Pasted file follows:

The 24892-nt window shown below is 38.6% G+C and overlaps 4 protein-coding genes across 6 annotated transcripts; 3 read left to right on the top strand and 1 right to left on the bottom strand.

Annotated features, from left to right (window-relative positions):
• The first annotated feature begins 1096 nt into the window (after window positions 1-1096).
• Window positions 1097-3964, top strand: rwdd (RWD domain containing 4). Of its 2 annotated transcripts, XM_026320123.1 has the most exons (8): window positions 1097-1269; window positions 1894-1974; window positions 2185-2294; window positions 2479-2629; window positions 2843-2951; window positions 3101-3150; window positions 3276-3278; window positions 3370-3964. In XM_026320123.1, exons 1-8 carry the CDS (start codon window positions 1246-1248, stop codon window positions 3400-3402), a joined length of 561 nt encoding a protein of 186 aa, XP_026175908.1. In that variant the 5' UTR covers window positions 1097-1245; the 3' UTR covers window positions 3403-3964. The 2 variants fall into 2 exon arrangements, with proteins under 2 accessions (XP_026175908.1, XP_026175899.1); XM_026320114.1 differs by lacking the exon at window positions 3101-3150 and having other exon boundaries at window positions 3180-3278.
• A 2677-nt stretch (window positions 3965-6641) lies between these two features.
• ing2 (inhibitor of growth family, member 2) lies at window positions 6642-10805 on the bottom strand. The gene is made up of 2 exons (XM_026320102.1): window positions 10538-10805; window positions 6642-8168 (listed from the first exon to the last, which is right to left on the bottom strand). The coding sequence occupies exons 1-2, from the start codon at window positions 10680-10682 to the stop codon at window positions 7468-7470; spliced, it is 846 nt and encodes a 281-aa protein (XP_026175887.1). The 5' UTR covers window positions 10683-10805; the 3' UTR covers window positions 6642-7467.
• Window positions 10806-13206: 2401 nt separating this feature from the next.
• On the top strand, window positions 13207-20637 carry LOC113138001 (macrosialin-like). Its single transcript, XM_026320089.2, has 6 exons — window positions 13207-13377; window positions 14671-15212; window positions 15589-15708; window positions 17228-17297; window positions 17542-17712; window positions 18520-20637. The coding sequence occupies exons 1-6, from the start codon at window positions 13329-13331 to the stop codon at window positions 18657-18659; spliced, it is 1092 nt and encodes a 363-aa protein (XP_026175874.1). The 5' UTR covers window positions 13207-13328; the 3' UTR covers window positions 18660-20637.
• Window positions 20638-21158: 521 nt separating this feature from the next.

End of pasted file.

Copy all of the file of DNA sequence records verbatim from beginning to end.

The 24892-nt window shown below is 38.6% G+C and overlaps 4 protein-coding genes across 6 annotated transcripts; 3 read left to right on the top strand and 1 right to left on the bottom strand.

Annotated features, from left to right (window-relative positions):
• The first annotated feature begins 1096 nt into the window (after window positions 1-1096).
• Window positions 1097-3964, top strand: rwdd (RWD domain containing 4). Of its 2 annotated transcripts, XM_026320123.1 has the most exons (8): window positions 1097-1269; window positions 1894-1974; window positions 2185-2294; window positions 2479-2629; window positions 2843-2951; window positions 3101-3150; window positions 3276-3278; window positions 3370-3964. In XM_026320123.1, exons 1-8 carry the CDS (start codon window positions 1246-1248, stop codon window positions 3400-3402), a joined length of 561 nt encoding a protein of 186 aa, XP_026175908.1. In that variant the 5' UTR covers window positions 1097-1245; the 3' UTR covers window positions 3403-3964. The 2 variants fall into 2 exon arrangements, with proteins under 2 accessions (XP_026175908.1, XP_026175899.1); XM_026320114.1 differs by lacking the exon at window positions 3101-3150 and having other exon boundaries at window positions 3180-3278.
• A 2677-nt stretch (window positions 3965-6641) lies between these two features.
• ing2 (inhibitor of growth family, member 2) lies at window positions 6642-10805 on the bottom strand. The gene is made up of 2 exons (XM_026320102.1): window positions 10538-10805; window positions 6642-8168 (listed from the first exon to the last, which is right to left on the bottom strand). The coding sequence occupies exons 1-2, from the start codon at window positions 10680-10682 to the stop codon at window positions 7468-7470; spliced, it is 846 nt and encodes a 281-aa protein (XP_026175887.1). The 5' UTR covers window positions 10683-10805; the 3' UTR covers window positions 6642-7467.
• Window positions 10806-13206: 2401 nt separating this feature from the next.
• On the top strand, window positions 13207-20637 carry LOC113138001 (macrosialin-like). Its single transcript, XM_026320089.2, has 6 exons — window positions 13207-13377; window positions 14671-15212; window positions 15589-15708; window positions 17228-17297; window positions 17542-17712; window positions 18520-20637. The coding sequence occupies exons 1-6, from the start codon at window positions 13329-13331 to the stop codon at window positions 18657-18659; spliced, it is 1092 nt and encodes a 363-aa protein (XP_026175874.1). The 5' UTR covers window positions 13207-13328; the 3' UTR covers window positions 18660-20637.
• Window positions 20638-21158: 521 nt separating this feature from the next.